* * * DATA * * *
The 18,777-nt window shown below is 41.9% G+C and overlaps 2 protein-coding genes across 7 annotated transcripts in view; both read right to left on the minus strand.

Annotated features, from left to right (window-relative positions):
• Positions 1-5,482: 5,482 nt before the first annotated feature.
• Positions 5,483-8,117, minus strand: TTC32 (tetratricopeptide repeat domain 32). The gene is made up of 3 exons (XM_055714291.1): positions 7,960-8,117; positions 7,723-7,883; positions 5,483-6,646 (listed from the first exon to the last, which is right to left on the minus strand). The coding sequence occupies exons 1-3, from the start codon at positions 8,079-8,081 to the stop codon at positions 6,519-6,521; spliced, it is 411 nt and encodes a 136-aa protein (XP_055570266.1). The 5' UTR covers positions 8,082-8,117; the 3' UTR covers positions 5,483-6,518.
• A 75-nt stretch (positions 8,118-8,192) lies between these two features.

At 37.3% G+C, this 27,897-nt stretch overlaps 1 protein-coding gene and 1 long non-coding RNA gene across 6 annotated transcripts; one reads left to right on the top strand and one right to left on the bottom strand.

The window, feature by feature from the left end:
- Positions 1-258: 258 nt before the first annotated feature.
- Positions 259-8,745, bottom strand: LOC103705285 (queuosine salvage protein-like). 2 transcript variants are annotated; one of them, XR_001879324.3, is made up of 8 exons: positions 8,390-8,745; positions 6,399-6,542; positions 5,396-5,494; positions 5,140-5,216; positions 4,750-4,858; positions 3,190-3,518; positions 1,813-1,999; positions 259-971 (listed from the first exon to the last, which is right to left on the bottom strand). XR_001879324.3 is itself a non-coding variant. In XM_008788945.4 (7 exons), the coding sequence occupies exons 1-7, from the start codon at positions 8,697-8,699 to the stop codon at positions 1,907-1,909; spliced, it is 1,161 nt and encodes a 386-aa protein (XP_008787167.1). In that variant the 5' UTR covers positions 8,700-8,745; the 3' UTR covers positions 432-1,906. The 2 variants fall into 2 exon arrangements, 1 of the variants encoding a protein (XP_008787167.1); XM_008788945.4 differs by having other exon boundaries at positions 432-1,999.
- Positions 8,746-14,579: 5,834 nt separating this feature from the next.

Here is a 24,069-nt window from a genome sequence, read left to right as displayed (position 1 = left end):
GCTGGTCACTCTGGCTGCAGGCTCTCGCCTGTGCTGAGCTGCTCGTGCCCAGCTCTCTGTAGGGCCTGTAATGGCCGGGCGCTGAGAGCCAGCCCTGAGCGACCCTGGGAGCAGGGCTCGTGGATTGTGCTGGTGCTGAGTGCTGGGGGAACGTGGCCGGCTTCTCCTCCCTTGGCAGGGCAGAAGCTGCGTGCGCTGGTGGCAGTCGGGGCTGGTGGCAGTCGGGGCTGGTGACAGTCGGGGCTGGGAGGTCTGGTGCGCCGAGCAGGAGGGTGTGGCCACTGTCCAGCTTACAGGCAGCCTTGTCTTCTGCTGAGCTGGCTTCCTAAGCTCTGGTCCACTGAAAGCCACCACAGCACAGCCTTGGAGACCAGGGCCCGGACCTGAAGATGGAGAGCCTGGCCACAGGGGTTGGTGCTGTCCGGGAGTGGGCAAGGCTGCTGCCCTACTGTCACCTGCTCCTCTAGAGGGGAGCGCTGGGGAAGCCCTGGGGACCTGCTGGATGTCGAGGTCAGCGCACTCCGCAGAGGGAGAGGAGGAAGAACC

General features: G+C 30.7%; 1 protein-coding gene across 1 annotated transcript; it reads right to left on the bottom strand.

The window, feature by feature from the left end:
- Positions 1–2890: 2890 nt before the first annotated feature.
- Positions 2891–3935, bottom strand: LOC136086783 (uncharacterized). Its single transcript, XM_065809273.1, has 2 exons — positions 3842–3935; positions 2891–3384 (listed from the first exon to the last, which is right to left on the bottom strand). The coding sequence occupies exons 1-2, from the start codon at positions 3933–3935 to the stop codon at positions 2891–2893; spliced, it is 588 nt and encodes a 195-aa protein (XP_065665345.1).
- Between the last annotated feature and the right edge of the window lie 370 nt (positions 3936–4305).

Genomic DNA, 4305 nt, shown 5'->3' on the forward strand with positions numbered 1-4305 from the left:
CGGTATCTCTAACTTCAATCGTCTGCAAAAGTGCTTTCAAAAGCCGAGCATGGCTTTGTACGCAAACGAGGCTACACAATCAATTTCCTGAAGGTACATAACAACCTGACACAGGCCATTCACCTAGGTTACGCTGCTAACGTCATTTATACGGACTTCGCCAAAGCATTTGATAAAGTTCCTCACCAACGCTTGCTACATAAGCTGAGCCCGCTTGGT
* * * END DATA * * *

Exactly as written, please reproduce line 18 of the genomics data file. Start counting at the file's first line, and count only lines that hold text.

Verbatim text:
Genomic DNA, 4305 nt, shown 5'->3' on the forward strand with positions numbered 1-4305 from the left: